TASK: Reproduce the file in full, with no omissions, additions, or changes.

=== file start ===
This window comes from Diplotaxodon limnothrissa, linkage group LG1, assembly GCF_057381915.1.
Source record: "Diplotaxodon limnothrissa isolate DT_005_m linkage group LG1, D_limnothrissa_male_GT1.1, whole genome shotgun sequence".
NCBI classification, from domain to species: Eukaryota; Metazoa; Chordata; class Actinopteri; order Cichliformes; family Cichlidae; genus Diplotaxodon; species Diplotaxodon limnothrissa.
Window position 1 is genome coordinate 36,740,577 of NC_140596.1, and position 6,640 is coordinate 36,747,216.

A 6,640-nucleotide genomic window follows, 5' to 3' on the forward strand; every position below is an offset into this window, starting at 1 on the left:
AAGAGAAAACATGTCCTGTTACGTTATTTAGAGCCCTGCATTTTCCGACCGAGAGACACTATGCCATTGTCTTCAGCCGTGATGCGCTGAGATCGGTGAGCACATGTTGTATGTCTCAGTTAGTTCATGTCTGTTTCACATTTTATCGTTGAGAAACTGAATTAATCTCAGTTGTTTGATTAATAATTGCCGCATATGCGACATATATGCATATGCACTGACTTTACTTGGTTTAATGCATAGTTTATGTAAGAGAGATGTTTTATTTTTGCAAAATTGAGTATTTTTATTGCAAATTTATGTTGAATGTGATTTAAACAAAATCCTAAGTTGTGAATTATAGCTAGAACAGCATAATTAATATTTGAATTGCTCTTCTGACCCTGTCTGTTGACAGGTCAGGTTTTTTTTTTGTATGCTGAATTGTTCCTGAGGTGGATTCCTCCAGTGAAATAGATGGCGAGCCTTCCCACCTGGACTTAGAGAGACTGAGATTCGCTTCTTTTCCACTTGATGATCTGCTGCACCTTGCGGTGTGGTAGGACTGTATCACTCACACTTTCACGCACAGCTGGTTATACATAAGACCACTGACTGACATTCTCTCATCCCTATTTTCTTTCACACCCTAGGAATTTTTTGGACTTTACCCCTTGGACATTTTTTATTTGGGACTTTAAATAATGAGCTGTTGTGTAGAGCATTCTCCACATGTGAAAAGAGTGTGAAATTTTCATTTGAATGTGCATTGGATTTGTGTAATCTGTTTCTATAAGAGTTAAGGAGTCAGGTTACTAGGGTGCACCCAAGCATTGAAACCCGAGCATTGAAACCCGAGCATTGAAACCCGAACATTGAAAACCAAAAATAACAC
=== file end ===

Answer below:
This window comes from Diplotaxodon limnothrissa, linkage group LG1, assembly GCF_057381915.1.
Source record: "Diplotaxodon limnothrissa isolate DT_005_m linkage group LG1, D_limnothrissa_male_GT1.1, whole genome shotgun sequence".
NCBI classification, from domain to species: Eukaryota; Metazoa; Chordata; class Actinopteri; order Cichliformes; family Cichlidae; genus Diplotaxodon; species Diplotaxodon limnothrissa.
Window position 1 is genome coordinate 36,740,577 of NC_140596.1, and position 6,640 is coordinate 36,747,216.

A 6,640-nucleotide genomic window follows, 5' to 3' on the forward strand; every position below is an offset into this window, starting at 1 on the left:
AAGAGAAAACATGTCCTGTTACGTTATTTAGAGCCCTGCATTTTCCGACCGAGAGACACTATGCCATTGTCTTCAGCCGTGATGCGCTGAGATCGGTGAGCACATGTTGTATGTCTCAGTTAGTTCATGTCTGTTTCACATTTTATCGTTGAGAAACTGAATTAATCTCAGTTGTTTGATTAATAATTGCCGCATATGCGACATATATGCATATGCACTGACTTTACTTGGTTTAATGCATAGTTTATGTAAGAGAGATGTTTTATTTTTGCAAAATTGAGTATTTTTATTGCAAATTTATGTTGAATGTGATTTAAACAAAATCCTAAGTTGTGAATTATAGCTAGAACAGCATAATTAATATTTGAATTGCTCTTCTGACCCTGTCTGTTGACAGGTCAGGTTTTTTTTTTGTATGCTGAATTGTTCCTGAGGTGGATTCCTCCAGTGAAATAGATGGCGAGCCTTCCCACCTGGACTTAGAGAGACTGAGATTCGCTTCTTTTCCACTTGATGATCTGCTGCACCTTGCGGTGTGGTAGGACTGTATCACTCACACTTTCACGCACAGCTGGTTATACATAAGACCACTGACTGACATTCTCTCATCCCTATTTTCTTTCACACCCTAGGAATTTTTTGGACTTTACCCCTTGGACATTTTTTATTTGGGACTTTAAATAATGAGCTGTTGTGTAGAGCATTCTCCACATGTGAAAAGAGTGTGAAATTTTCATTTGAATGTGCATTGGATTTGTGTAATCTGTTTCTATAAGAGTTAAGGAGTCAGGTTACTAGGGTGCACCCAAGCATTGAAACCCGAGCATTGAAACCCGAGCATTGAAACCCGAACATTGAAAACCAAAAATAACAC